Take a bow UK digital economy, it seems that you are winning on all fronts. Salaries, jobs, and productivity are all booming, with the UK tech sector being hailed as a UK economy success story.
According to the Tech Nation 2017 report, the digital economy is growing at twice the rate of the wider economy and is creating highly skilled and well-paid jobs. So well-paid in fact, that UK tech workers are apparently paid 44% more on average than non-UK tech workers.
In an introduction to the report, Prime Minister Theresa May said: “Today more than 1.5 million people are already working within the digital sector, or in digital tech roles across other sectors, while the number of digital tech jobs across the UK has grown at
more than twice the rate of non-digital tech sectors. From analysts to web developers to software architects, these pioneers of our digital economy are at the forefront of a great British success story.”
Pledging to build on the success of the digital economy, the Prime Minister said that it was ever important in light of Brexit to seize new opportunities and support the digital tech sector.
“We will expand the scope of our digital tech industries, funding Artificial Intelligence, robotics, 5G, smart energy and more. We will broaden their reach across the UK, create new Institutes of Technology, and reinvigorate STEM and digital education to equip young people for the workplaces of the future,” said May.
The report from Tech City UK revealed that the average advertised salary for digital-tech jobs has now reached £50,663 a year, compared with £35,155 for the average non-digital salary. Since 2012 there has been a 13 per cent increase in the advertised salaries of digital tech posts, compared with only a 4 per cent rise in those of non-digital jobs.
“This Tech Nation report highlights the fantastic performance of the UK’s digital sectors which are driving growth across the whole country and creating well-paid and highly skilled jobs at twice the rate of other industries,” said Karen Bradley, Secretary of State for Culture, Media and Sport.
As for the number of jobs out there, well that’s also up. Between 2011 and 2015 the number of digital tech jobs across the UK grew by 17 per cent, which is more than twice the eight percent growth seen in non-digital sectors. The number of digital tech businesses being launched has also risen, up 42% in London alone over the last five years.
London, however, is not taking a monopoly on the jobs and investment front, with emerging tech hubs such as Sheffield, Sunderland and Brighton fueling growth alongside more established hubs in places such as Bath and Bristol. In fact, last year 68% of UK tech investment was recorded outside London, amounting to £4.6bn.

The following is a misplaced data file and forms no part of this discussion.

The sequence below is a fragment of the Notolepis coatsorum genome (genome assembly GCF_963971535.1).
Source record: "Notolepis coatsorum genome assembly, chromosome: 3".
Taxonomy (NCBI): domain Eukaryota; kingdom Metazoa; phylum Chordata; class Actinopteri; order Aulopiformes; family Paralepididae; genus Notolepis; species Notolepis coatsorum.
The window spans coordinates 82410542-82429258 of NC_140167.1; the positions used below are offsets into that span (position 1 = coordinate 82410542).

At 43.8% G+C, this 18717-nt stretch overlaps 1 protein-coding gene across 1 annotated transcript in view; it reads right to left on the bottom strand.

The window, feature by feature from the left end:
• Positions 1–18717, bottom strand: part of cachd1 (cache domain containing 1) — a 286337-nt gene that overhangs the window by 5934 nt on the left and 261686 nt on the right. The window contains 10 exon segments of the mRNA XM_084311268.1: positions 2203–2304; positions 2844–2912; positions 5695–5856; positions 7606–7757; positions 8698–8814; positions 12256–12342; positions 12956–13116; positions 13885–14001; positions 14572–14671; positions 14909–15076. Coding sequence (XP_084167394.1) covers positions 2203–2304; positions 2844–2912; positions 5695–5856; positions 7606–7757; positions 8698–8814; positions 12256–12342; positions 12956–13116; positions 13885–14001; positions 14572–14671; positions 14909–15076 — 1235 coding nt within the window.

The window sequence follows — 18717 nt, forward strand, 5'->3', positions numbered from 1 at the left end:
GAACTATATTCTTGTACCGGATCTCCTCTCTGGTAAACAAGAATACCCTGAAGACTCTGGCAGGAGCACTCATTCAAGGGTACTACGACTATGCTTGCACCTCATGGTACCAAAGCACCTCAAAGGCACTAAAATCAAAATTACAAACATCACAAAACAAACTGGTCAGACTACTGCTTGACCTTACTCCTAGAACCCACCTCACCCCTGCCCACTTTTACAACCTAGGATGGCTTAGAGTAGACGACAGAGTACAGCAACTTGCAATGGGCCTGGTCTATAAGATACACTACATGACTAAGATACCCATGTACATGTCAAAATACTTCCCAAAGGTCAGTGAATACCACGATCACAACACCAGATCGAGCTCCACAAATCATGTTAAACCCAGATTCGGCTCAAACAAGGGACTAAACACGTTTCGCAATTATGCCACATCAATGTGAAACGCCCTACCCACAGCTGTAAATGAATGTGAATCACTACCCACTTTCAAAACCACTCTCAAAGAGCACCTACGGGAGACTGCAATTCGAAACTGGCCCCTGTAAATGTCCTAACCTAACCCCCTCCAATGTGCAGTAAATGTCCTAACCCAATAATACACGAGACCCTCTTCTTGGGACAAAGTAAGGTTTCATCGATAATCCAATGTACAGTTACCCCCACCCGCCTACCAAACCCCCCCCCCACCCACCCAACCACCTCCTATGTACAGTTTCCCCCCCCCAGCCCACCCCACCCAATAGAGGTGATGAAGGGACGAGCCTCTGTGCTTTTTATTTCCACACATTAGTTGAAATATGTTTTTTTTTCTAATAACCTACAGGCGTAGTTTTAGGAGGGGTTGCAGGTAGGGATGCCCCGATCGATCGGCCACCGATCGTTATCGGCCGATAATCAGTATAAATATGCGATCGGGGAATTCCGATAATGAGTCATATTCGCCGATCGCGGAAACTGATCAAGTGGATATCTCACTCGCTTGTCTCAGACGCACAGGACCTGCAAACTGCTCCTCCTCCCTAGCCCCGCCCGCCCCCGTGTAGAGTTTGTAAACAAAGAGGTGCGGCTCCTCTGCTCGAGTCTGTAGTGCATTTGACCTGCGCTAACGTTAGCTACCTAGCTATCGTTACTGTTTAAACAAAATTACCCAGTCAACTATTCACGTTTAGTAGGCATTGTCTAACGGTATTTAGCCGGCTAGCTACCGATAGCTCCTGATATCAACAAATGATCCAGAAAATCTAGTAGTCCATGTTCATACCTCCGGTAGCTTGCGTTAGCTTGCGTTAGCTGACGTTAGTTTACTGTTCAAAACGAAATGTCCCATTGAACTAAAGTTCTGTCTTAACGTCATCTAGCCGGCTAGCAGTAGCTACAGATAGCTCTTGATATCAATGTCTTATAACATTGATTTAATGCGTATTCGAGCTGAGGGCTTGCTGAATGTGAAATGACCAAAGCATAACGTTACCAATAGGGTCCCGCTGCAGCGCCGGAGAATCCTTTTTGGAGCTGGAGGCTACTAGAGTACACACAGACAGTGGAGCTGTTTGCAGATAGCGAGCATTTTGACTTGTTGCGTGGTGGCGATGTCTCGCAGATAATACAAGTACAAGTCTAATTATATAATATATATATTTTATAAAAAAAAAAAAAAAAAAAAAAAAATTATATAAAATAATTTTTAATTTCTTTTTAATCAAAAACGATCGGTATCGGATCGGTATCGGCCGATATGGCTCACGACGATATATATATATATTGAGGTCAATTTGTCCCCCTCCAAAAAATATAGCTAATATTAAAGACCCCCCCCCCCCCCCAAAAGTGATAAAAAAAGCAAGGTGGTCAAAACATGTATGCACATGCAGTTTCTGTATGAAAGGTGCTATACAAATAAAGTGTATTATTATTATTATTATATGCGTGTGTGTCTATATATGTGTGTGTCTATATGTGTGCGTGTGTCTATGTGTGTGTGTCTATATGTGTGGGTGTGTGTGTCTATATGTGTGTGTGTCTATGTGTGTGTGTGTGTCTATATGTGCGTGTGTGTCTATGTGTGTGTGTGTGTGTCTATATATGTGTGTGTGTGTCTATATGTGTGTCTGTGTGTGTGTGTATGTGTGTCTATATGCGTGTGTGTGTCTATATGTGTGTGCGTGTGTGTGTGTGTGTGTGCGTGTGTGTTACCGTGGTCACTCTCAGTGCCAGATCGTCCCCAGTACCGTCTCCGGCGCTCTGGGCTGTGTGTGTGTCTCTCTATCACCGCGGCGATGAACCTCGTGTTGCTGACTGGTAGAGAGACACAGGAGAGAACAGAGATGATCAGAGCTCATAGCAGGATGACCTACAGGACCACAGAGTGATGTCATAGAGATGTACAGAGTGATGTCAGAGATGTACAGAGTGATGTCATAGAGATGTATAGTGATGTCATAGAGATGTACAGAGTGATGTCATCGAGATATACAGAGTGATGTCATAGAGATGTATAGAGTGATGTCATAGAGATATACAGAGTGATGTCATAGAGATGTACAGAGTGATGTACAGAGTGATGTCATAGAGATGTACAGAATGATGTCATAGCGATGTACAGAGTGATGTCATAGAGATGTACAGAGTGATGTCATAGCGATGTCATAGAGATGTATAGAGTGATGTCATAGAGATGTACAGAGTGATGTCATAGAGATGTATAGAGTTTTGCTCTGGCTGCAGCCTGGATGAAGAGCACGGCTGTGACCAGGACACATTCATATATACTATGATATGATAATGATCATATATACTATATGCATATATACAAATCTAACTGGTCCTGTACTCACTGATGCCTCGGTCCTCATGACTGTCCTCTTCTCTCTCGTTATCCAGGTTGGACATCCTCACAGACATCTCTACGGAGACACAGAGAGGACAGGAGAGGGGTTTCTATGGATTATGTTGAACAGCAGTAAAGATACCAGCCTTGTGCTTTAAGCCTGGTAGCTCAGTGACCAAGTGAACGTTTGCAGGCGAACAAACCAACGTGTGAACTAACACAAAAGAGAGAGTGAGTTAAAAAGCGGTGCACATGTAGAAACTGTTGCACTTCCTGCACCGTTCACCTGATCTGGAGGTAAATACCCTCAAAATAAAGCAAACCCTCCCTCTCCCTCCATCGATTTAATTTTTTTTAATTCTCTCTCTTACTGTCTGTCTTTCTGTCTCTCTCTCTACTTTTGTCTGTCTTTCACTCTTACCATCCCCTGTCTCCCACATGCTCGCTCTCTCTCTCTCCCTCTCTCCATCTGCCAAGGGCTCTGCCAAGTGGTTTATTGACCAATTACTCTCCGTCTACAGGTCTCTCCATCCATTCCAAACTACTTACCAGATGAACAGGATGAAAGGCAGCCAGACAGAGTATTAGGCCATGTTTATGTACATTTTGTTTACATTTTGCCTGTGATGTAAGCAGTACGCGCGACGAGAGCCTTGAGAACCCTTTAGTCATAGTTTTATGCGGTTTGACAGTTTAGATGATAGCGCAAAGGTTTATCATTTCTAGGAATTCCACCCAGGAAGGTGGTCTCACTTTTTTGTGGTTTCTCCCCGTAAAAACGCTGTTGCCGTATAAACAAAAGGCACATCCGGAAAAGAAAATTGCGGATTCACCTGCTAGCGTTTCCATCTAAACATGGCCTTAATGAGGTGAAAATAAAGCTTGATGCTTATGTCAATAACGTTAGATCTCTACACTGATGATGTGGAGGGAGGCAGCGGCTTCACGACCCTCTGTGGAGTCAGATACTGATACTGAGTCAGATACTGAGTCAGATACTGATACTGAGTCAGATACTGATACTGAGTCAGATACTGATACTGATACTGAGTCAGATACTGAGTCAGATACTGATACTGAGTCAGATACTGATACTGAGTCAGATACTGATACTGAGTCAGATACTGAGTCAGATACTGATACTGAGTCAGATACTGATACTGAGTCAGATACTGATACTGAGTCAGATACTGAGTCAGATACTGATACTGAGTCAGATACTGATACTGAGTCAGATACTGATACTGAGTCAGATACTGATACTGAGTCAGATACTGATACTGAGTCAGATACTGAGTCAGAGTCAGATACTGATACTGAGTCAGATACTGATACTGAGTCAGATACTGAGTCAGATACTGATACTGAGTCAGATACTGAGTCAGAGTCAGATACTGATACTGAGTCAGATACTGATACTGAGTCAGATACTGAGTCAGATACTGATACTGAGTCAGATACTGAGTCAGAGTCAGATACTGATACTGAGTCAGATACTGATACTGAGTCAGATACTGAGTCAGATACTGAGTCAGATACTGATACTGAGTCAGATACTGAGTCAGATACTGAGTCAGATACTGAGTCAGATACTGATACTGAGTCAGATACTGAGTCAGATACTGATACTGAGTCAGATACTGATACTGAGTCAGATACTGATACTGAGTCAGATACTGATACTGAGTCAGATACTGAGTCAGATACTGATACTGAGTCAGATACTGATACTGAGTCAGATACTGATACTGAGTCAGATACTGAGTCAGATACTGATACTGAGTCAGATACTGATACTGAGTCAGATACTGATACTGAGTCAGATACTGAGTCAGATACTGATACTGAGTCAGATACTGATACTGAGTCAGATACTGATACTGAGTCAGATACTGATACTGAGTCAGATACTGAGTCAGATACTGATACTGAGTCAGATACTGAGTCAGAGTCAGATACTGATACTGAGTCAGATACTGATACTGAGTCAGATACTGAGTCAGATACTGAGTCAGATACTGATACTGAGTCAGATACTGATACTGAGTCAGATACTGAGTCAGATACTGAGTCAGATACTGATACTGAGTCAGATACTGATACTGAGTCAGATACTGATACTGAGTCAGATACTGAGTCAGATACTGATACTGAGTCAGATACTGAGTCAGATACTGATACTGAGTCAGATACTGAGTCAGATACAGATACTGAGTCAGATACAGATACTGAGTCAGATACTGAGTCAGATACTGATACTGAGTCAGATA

“We know from meeting entrepreneurs around the country that there are deep reserves of talent in tech clusters in the regions of the UK,” said Simon Calver, Partner at BGF Ventures.
“Support from national investors as well local and national politicians has a big role to play in helping these clusters reach their true potential. With longer term patient capital we are looking to support successful companies through their growth cycle and we are excited that the tech sector offers us many ways to do this, and right across the UK.”
The surge of jobs and salaries was also found to have a huge impact on productivity, with the Digital Economic Contribution, or Gross Value Added, of a digital tech worker in the UK now more than twice that of a non-digital worker. This worked out to £103,000 versus £50,000. This productivity gap is set to get ever bigger, with the gap having increased from £48,000 to £53,000 in the last five years.
The UK as a whole is also leading on the global stage when it comes to attracting talent, business and investment, with the report once again hailing the UK as the digital capital of Europe. Over the last 5 years, the UK attracted over £28bn of tech investment, followed by France at £11bn and Germany £9.3bn.
Job creation, investment, productivity and strong salary growth has in turn had a huge impact on the wider UK economy – with the numbers highlighting how tech has become so vital to the UK’s future. Especially in light of Brexit. The Digital tech contribution to the UK economy (GVA) is now worth £97bn, an increase of 30% in five years.
“Tech Nation 2017 shows how rapidly the UK’s tech innovation and productivity are gathering momentum. There are now significant tech hubs all over the UK, attracting both international investment and overseas talent. Tech careers now pay 44% more than the national average wage.
“These foundations will be crucial as we prepare to leave the EU. We need to maintain access to skilled workers while doubling down on home grown tech talent. And we need to think big. This report is all about working together on a common vision: the UK as a global leader in tech,” said Gerard Grech, CEO of Tech City UK.
This article is from the CBROnline archive: some formatting and images may not be present.
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